A federal judge has released from jail a nurse charged in the death of a Veterans Affairs Medical Center patient.
Maria K. Whitt, 32, was placed under house arrest and released to her mother, Bonnie Whitt, who lives in Mount Sterling. Bonnie Whitt testified Wednesday that she had a list of 24 people who would be willing to randomly check on her daughter, including Mount Sterling Mayor Gary Williamson, if U.S. Magistrate Judge James B. Todd decided to release her.
Maria Whitt appeared in court Wednesday for a detention hearing in U.S. District Court in Lexington handcuffed and wearing a green jumpsuit. The former VA hospital nurse is charged with murder in the death of World War II veteran Jesse Lee Chain, 90, who died of a morphine overdose Sept. 3, 2006. Whitt has pleaded not guilty. Her trial is scheduled to begin Dec. 7.
Independence attorney Eric Deters said he has been retained by the Chain family.
"Based upon what we know, we anticipate filing a lawsuit next week, so we can conduct a full investigation," Deters said in a statement.
Patrick Nash, who represents Whitt, said his client's case is complicated, but it is not consistent with a first-degree murder charge. She is "focused on defending herself," he said.
Whitt was arrested by federal authorities Oct. 6, shortly after being indicted by a federal grand jury on a murder charge. She was being held at the Grayson County Detention Center.
The indictment says Whitt "willfully, deliberately, maliciously and with premeditation and malice aforethought" injected Chain with "lethal levels of morphine" that killed him.
Two days after Whitt's arrest, a special agent in the U.S. Department of Veterans Affairs' Office of Inspector General testified at a hearing that at least two more patients died under suspicious circumstances while under her care.
In the wake of the criminal charges, Whitt has been suspended from her nursing job at St. Joseph-Mount Sterling hospital, where she had worked since February. Bonnie Whitt testified Wednesday said that the state suspended her daughter's nursing license.
During Wednesday's detention hearing, Special Agent Rick Ellison said during testimony that Maria Whitt had admitted in verbal and written statements that she gave Chain several doses of morphine but did not intend to kill him. Whitt told investigators that she administered the morphine to ease Chain's pain and her own workload, Ellison said.
The special agent said Whitt told him: "I would never intentionally do anything to harm a patient in any way."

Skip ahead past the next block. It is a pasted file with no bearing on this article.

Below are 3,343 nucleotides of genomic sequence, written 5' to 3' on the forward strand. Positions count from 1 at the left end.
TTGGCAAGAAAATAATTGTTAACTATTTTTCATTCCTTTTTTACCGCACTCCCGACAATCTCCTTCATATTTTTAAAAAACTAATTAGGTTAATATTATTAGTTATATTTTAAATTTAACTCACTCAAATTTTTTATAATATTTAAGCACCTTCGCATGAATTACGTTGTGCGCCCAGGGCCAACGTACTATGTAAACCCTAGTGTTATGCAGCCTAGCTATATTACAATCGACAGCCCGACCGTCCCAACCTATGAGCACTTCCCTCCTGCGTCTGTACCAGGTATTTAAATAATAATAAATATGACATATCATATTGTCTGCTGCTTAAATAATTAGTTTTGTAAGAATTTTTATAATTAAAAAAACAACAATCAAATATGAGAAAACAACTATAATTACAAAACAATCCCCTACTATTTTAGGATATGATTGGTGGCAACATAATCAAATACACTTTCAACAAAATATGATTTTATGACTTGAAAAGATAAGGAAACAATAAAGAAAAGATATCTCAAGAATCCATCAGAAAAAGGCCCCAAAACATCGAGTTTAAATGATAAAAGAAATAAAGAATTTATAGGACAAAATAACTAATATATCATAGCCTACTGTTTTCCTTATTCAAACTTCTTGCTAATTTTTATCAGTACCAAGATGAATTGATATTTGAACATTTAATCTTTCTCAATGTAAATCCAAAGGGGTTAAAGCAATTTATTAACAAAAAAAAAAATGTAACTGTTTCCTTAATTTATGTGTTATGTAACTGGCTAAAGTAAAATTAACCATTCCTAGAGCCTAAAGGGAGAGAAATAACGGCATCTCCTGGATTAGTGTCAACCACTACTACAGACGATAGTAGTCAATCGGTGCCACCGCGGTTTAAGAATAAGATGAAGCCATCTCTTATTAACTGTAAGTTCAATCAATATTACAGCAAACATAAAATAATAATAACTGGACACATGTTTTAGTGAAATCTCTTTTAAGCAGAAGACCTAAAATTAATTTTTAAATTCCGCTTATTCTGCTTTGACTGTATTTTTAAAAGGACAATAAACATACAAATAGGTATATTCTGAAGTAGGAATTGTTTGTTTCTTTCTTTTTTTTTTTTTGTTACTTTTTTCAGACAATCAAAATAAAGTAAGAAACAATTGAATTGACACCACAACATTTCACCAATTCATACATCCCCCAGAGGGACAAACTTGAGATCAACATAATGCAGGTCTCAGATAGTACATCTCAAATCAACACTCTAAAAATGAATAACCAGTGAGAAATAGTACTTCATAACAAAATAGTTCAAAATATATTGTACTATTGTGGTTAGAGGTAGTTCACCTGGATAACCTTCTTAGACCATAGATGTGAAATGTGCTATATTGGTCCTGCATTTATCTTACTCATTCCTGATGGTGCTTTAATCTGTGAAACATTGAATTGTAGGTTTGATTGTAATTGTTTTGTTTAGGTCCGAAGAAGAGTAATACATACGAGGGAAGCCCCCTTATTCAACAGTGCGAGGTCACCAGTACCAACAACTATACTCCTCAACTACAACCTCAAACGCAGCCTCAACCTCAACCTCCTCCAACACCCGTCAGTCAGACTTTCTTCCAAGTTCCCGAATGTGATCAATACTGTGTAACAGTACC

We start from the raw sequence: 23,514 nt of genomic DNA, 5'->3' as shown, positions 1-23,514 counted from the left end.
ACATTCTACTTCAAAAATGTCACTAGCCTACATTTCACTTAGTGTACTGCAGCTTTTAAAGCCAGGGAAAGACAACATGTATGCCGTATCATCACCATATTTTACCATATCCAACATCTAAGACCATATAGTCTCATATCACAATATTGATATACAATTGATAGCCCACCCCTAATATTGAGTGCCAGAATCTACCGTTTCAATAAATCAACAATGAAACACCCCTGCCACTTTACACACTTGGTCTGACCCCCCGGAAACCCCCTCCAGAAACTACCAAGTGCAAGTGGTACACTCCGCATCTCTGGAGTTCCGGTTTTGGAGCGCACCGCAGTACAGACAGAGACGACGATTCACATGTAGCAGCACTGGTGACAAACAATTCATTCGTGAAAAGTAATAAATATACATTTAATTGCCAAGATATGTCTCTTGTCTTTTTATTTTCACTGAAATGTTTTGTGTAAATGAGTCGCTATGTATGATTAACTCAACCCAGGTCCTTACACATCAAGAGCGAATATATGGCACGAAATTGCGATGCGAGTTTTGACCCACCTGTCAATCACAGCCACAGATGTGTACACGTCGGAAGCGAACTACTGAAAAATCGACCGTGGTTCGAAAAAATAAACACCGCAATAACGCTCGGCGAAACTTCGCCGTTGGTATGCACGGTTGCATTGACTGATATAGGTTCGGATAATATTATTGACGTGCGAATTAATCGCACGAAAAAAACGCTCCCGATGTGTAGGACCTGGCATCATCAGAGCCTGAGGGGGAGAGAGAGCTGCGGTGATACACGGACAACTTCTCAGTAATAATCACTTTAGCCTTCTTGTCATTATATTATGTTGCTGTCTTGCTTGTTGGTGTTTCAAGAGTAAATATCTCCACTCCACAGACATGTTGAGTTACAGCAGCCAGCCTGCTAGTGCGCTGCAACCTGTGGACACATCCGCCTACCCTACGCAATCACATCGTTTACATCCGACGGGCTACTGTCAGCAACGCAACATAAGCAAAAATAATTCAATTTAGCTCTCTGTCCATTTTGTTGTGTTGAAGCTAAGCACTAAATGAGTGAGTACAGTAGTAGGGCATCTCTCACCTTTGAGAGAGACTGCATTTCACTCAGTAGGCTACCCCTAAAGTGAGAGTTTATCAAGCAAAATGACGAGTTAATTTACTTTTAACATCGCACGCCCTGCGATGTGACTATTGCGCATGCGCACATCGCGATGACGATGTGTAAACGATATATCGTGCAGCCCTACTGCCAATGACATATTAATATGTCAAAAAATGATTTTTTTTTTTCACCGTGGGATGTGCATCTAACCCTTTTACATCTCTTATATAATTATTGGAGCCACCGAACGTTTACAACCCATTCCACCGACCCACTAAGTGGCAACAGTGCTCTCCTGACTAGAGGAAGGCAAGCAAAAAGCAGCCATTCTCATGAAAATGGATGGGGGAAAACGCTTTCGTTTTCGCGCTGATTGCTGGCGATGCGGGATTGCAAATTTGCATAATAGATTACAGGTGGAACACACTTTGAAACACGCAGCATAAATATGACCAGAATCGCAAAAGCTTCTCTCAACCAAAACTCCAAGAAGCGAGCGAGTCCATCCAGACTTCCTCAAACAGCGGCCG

Ellison said Whitt told investigators during an interview that Chain had been struggling to breathe, so she gave him 10 milligrams of morphine, "what she thought was a palliative dose," several times.
Whitt said she had seen other nurses administer similar doses and had never seen a deadly outcome, Ellison testified.
When questioned by investigators, Ellison said, the other nurses denied that they had ever given morphine to patients without a doctor's orders.
As for her workload, Ellison said Whitt told him the hospital's intensive care unit was overwhelmed with patients the day of Chain's death, which made her feel "overwhelmed and overworked." Whitt said she was unable to give Chain "the proper level of care he required," so she gave him morphine so "she could focus her attention on other matters in the ICU," Ellison testified.
On the day Chain died, Ellison said, Whitt told him she had been responsible for two or three patients and was assisting other nurses, which is an average workload for the intensive care unit.
Three days after Chain's death, Whitt filed a worker's compensation claim because she said she suffered from post-traumatic stress syndrome, Ellison testified. The federal government denied the claim, and she didn't seek further claims or treatment.
Ellison has said Whitt initially tried to blame Chain's family and another nurse for administering the morphine.
Assistant U.S. Attorney Roger W. West said during court Wednesday that Whitt lied because was scared and worried about her children, a 14-year-old and a 2-year-old.
"She lied because she was terrified," West said. "... She did it because she was scared and wanted to put the focus on other people."